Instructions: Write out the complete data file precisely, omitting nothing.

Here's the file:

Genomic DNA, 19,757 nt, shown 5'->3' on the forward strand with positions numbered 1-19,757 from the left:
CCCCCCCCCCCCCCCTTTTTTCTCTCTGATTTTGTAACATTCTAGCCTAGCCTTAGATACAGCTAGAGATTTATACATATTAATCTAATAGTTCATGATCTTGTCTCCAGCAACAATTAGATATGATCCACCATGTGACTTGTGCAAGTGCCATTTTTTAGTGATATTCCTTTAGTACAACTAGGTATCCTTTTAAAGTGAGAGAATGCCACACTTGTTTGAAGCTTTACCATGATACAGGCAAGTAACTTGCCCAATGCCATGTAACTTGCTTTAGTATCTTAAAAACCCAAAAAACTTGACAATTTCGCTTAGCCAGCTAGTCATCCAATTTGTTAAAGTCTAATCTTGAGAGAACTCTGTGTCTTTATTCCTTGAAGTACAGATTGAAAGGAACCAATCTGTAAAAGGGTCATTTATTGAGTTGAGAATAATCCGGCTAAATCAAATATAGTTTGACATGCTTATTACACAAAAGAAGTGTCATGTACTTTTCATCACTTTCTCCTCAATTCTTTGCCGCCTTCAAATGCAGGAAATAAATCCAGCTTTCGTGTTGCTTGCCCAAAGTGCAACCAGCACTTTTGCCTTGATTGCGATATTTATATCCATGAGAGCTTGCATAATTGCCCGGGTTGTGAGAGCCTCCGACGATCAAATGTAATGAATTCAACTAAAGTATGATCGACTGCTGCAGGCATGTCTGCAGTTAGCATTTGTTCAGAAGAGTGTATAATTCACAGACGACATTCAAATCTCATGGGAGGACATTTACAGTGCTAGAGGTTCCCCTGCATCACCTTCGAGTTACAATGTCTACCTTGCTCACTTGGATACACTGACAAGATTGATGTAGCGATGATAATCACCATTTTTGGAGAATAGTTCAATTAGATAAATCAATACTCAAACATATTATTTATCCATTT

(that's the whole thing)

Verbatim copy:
Genomic DNA, 19,757 nt, shown 5'->3' on the forward strand with positions numbered 1-19,757 from the left:
CCCCCCCCCCCCCCCTTTTTTCTCTCTGATTTTGTAACATTCTAGCCTAGCCTTAGATACAGCTAGAGATTTATACATATTAATCTAATAGTTCATGATCTTGTCTCCAGCAACAATTAGATATGATCCACCATGTGACTTGTGCAAGTGCCATTTTTTAGTGATATTCCTTTAGTACAACTAGGTATCCTTTTAAAGTGAGAGAATGCCACACTTGTTTGAAGCTTTACCATGATACAGGCAAGTAACTTGCCCAATGCCATGTAACTTGCTTTAGTATCTTAAAAACCCAAAAAACTTGACAATTTCGCTTAGCCAGCTAGTCATCCAATTTGTTAAAGTCTAATCTTGAGAGAACTCTGTGTCTTTATTCCTTGAAGTACAGATTGAAAGGAACCAATCTGTAAAAGGGTCATTTATTGAGTTGAGAATAATCCGGCTAAATCAAATATAGTTTGACATGCTTATTACACAAAAGAAGTGTCATGTACTTTTCATCACTTTCTCCTCAATTCTTTGCCGCCTTCAAATGCAGGAAATAAATCCAGCTTTCGTGTTGCTTGCCCAAAGTGCAACCAGCACTTTTGCCTTGATTGCGATATTTATATCCATGAGAGCTTGCATAATTGCCCGGGTTGTGAGAGCCTCCGACGATCAAATGTAATGAATTCAACTAAAGTATGATCGACTGCTGCAGGCATGTCTGCAGTTAGCATTTGTTCAGAAGAGTGTATAATTCACAGACGACATTCAAATCTCATGGGAGGACATTTACAGTGCTAGAGGTTCCCCTGCATCACCTTCGAGTTACAATGTCTACCTTGCTCACTTGGATACACTGACAAGATTGATGTAGCGATGATAATCACCATTTTTGGAGAATAGTTCAATTAGATAAATCAATACTCAAACATATTATTTATCCATTT